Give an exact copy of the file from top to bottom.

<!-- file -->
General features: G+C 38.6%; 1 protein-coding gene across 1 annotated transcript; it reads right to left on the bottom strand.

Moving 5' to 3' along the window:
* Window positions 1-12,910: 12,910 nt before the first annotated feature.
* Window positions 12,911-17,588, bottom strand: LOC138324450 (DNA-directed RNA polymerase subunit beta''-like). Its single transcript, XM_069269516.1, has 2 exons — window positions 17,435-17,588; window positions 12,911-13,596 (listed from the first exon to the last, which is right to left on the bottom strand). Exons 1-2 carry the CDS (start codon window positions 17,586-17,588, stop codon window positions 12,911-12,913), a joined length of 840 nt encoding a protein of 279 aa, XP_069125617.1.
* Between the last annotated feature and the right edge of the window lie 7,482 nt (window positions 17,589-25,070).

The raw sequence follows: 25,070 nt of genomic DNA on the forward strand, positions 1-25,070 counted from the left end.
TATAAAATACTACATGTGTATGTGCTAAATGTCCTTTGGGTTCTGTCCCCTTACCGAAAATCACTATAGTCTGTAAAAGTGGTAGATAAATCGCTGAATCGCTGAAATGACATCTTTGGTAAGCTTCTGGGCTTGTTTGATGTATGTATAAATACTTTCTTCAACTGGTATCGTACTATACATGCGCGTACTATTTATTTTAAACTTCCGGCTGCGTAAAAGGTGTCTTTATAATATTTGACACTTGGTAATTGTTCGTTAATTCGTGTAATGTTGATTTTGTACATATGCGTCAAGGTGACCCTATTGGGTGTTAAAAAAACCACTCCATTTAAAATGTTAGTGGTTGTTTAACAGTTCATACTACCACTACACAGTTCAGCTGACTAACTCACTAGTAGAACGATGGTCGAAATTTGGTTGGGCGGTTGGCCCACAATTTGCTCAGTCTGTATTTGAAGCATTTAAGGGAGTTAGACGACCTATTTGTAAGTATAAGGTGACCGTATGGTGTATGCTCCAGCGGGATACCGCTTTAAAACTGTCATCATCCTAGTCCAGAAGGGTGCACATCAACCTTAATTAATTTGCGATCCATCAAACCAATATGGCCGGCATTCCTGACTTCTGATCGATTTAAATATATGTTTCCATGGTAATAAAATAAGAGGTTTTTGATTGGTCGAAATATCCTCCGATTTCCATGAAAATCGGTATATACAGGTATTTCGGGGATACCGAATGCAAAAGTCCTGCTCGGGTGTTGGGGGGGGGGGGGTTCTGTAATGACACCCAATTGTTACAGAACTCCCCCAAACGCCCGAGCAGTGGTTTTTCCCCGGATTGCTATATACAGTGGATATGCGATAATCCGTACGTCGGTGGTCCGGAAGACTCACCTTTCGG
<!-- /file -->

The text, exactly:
General features: G+C 38.6%; 1 protein-coding gene across 1 annotated transcript; it reads right to left on the bottom strand.

Moving 5' to 3' along the window:
* Window positions 1-12,910: 12,910 nt before the first annotated feature.
* Window positions 12,911-17,588, bottom strand: LOC138324450 (DNA-directed RNA polymerase subunit beta''-like). Its single transcript, XM_069269516.1, has 2 exons — window positions 17,435-17,588; window positions 12,911-13,596 (listed from the first exon to the last, which is right to left on the bottom strand). Exons 1-2 carry the CDS (start codon window positions 17,586-17,588, stop codon window positions 12,911-12,913), a joined length of 840 nt encoding a protein of 279 aa, XP_069125617.1.
* Between the last annotated feature and the right edge of the window lie 7,482 nt (window positions 17,589-25,070).

The raw sequence follows: 25,070 nt of genomic DNA on the forward strand, positions 1-25,070 counted from the left end.
TATAAAATACTACATGTGTATGTGCTAAATGTCCTTTGGGTTCTGTCCCCTTACCGAAAATCACTATAGTCTGTAAAAGTGGTAGATAAATCGCTGAATCGCTGAAATGACATCTTTGGTAAGCTTCTGGGCTTGTTTGATGTATGTATAAATACTTTCTTCAACTGGTATCGTACTATACATGCGCGTACTATTTATTTTAAACTTCCGGCTGCGTAAAAGGTGTCTTTATAATATTTGACACTTGGTAATTGTTCGTTAATTCGTGTAATGTTGATTTTGTACATATGCGTCAAGGTGACCCTATTGGGTGTTAAAAAAACCACTCCATTTAAAATGTTAGTGGTTGTTTAACAGTTCATACTACCACTACACAGTTCAGCTGACTAACTCACTAGTAGAACGATGGTCGAAATTTGGTTGGGCGGTTGGCCCACAATTTGCTCAGTCTGTATTTGAAGCATTTAAGGGAGTTAGACGACCTATTTGTAAGTATAAGGTGACCGTATGGTGTATGCTCCAGCGGGATACCGCTTTAAAACTGTCATCATCCTAGTCCAGAAGGGTGCACATCAACCTTAATTAATTTGCGATCCATCAAACCAATATGGCCGGCATTCCTGACTTCTGATCGATTTAAATATATGTTTCCATGGTAATAAAATAAGAGGTTTTTGATTGGTCGAAATATCCTCCGATTTCCATGAAAATCGGTATATACAGGTATTTCGGGGATACCGAATGCAAAAGTCCTGCTCGGGTGTTGGGGGGGGGGGGGTTCTGTAATGACACCCAATTGTTACAGAACTCCCCCAAACGCCCGAGCAGTGGTTTTTCCCCGGATTGCTATATACAGTGGATATGCGATAATCCGTACGTCGGTGGTCCGGAAGACTCACCTTTCGG